### Orodruin

Staff Emeritus
You really should be talking about a "light pulse" here and not about photons. Photons are a further development into quantum field theory and not the little balls you are likely having in mind.

Anyway, it is not moving with the velocity of the clock. It is moving at the velocity c. It has the same velocity component as the clock in the direction of motion, but this is also true in the clock rest frame.

This is a rather obvious thing, and it is also true in the rest frame. The pulse needs to be aimed at where the mirror will be or it will not be reflected. In the rest frame, this means orthogonal to the mirrors. Transforming to a frame where the clock moves, it is at an angle.

3. Mar 7, 2016

### spacediver

Thanks for the reply, Orodruin.

Good to know. Light pulse it is.

Let me see if I'm understanding:

From the clock's frame, the speed of the light pulse is c. The vertical component of the velocity is c, and the horizontal component is 0. Is this correct?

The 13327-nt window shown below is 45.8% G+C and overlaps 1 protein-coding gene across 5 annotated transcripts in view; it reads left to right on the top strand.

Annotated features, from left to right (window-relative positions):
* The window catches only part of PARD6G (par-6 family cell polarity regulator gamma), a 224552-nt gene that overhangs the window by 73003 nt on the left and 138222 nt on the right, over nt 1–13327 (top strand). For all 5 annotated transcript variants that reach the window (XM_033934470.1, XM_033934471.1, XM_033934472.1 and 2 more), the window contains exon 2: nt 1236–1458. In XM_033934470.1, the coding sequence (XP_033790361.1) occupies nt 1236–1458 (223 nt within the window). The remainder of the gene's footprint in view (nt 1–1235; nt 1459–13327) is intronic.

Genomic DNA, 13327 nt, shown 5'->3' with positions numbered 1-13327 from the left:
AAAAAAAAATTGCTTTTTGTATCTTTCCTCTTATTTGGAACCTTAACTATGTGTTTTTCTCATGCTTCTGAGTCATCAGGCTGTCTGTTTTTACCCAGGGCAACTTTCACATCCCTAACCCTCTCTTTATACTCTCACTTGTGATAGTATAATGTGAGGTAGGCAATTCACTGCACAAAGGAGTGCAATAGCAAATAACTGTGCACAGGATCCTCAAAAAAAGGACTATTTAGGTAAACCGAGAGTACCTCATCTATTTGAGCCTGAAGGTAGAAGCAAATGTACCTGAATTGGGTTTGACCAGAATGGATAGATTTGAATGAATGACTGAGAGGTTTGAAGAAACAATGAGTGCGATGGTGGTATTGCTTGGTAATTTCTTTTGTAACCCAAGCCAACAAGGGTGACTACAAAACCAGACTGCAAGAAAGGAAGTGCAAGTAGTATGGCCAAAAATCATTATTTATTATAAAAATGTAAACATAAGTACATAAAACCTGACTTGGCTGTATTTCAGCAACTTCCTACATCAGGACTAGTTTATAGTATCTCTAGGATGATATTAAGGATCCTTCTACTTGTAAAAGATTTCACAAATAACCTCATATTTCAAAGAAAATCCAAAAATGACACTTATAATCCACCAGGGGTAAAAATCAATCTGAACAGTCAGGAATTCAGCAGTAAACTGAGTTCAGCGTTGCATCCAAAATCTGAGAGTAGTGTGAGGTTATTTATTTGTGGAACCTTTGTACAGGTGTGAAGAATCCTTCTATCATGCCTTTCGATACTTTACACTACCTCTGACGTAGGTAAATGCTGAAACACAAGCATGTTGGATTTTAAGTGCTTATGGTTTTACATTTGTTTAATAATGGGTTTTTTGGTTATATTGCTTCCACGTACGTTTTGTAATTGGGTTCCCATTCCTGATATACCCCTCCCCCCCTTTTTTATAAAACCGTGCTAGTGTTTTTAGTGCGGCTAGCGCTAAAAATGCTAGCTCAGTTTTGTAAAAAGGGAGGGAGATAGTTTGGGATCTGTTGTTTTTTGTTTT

It certainly wasn't obvious to me. The same issue arises in Feynman's description of the Michelson-Morley experiment. Nothing is mentioned about how the angle of the beam splitting mirror (B) and the reflecting mirror (C') must be subtly adjusted depending upon the velocity of the apparatus. In multiple videos (e.g. see the 3:07 mark of this video, or 3:35 mark of this video), the mirrors are aligned such that a light pulse would be reflected orthogonal to the direction of motion (i.e. straight up and down), rather than at an adjusted angle to account for the motion.

I think I'm still not grasping something obvious here. Here's another thought that just occurred to me, and makes me think I'm still misunderstanding something, and perhaps it will help someone debug my thinking process.